The British Bankers’ Association (BBA) says a planned shake up of the banks could force millions of people to have a new bank account sort code.
In its submission to the Prudential Regulation Authority on implementing ring-fencing, the BBA spelt out some of the challenges that will need to be overcome if the changes are in force by 2019.
To reduce the need for future taxpayer bailouts banks are being forced to ring-fence their high street operations from investment banking.
The new rules could mean many high street banks will be forced to restructure themselves, which could mean many people will find they are customers of a different legal entity. According to the Telegraph this could mean millions of customers will be forced to change sort codes.
Banks have until January 2019 to comply with the rules, however the BBA has warned of challenges.
In a response to a consultation on the issue, the BBA said ring-fencing would have a considerable impact on payments, in particular around what happens to sort codes.
The industry trade body said: “Since only one legal entity can own a sort code, there is a prospect that sort codes may have to change for tens of millions of customers. This would impact not only the account holder but payees, and would also disrupt bank reference data used for payments integrity purposes and by third parties”.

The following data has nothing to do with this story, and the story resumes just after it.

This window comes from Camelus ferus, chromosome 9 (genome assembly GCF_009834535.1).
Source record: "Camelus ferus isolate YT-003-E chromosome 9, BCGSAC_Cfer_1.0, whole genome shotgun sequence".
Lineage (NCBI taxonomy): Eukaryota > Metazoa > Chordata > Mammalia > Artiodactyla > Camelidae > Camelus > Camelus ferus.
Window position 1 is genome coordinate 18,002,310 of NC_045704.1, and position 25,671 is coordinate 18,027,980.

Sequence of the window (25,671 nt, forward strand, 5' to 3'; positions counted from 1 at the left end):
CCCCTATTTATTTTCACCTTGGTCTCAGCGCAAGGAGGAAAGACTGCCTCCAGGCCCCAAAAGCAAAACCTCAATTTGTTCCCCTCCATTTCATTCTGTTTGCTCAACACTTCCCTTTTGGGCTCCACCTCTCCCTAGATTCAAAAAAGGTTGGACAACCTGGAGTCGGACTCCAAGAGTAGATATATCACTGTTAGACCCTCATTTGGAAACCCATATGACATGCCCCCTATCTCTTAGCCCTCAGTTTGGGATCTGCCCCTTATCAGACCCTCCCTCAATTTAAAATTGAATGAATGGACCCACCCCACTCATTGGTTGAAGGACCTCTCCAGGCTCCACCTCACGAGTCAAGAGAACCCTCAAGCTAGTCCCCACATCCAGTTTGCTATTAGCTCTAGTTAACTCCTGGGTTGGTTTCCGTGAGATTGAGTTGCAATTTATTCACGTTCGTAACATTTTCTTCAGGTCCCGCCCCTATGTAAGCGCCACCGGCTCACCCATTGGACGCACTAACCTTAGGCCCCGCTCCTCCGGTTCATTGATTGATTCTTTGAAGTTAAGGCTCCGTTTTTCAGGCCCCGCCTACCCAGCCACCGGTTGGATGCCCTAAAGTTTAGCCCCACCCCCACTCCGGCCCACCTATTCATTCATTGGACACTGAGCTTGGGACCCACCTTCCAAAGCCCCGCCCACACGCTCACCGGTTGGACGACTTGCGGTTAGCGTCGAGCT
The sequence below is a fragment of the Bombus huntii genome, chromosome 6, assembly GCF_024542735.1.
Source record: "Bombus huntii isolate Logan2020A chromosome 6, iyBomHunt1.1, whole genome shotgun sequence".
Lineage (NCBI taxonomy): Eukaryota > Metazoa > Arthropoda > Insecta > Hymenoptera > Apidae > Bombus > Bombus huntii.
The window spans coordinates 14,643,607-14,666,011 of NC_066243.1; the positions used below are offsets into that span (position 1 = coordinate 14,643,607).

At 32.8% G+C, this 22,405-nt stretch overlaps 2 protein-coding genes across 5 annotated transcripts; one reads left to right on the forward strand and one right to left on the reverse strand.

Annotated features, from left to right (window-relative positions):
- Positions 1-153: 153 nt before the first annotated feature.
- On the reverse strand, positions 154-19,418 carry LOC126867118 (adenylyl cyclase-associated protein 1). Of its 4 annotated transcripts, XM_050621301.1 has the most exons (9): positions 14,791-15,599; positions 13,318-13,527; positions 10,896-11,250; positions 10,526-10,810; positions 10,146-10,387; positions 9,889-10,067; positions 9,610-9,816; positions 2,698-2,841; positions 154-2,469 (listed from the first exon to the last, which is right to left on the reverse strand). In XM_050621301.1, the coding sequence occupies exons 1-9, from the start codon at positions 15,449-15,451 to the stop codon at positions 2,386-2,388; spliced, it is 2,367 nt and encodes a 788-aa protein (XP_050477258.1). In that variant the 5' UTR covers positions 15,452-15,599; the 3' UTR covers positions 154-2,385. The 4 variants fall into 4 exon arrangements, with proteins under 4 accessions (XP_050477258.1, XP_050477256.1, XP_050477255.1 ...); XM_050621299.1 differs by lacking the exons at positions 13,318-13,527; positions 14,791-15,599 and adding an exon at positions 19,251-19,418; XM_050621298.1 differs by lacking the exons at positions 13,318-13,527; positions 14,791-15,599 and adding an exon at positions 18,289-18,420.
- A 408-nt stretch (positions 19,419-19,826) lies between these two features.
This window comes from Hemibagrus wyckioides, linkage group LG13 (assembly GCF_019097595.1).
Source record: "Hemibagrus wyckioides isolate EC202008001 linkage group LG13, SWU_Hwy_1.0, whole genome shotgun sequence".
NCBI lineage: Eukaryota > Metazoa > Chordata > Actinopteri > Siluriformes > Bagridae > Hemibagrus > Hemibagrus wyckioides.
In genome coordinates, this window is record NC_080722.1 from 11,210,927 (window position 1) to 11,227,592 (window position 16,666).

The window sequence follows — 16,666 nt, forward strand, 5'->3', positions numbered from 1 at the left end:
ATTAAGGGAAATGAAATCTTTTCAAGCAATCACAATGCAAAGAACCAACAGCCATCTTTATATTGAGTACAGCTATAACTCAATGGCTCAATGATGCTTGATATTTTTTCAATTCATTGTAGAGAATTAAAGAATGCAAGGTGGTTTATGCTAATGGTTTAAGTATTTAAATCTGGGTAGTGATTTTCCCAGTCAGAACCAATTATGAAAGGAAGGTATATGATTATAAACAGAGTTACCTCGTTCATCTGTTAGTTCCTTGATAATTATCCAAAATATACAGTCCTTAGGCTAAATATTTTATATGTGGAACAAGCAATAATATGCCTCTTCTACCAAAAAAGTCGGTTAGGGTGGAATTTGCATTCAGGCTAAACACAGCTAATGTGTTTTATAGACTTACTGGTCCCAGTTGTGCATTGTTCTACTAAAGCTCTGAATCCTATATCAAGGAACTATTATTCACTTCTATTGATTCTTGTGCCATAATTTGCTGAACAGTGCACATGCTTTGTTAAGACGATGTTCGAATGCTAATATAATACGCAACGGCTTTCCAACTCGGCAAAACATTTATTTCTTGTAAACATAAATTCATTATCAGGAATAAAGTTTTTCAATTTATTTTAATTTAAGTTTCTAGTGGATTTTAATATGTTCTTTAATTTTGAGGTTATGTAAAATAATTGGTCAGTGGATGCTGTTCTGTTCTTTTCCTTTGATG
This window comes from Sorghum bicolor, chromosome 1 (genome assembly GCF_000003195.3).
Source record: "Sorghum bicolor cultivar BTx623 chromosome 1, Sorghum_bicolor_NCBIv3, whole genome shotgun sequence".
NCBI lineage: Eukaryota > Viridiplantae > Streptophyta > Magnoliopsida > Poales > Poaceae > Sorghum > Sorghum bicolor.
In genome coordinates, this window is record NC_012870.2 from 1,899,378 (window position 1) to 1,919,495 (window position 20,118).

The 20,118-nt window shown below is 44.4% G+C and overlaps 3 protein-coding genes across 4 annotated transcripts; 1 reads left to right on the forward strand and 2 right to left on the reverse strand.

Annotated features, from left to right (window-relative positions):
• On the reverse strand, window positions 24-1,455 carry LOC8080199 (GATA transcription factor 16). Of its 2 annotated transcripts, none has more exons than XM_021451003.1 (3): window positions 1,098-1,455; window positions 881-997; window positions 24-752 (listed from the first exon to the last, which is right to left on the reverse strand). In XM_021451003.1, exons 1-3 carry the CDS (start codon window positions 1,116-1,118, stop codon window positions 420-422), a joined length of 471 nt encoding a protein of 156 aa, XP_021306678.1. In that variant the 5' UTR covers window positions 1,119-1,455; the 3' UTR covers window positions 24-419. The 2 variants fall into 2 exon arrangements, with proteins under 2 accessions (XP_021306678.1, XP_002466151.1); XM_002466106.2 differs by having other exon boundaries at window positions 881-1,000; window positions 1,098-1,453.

The shakeup could also have an impact on the Land Registry and Companies House as they may mean changes need to be made to millions of records, the BBA added.
Executive director Paul Chisnall said: “In order to deliver the reforms on time, banks, the regulatory authorities and a number of government agencies will need to pull together to avoid any bottlenecks. In particular, we would like the regulators to try to put in place the new regime as quickly as possible to allow banks to make final decisions about how to structure their businesses”.
The BBA added that the impact would be similar to the changes seen by Lloyds customers who were switched to TSB in 2013 - a process that was seen as causing minimal disruption; however, the BBA said the effect would be much greater:
“The scale will be much bigger and will involve several banks, increasing risk, concern about systems integrity and customer impact.”
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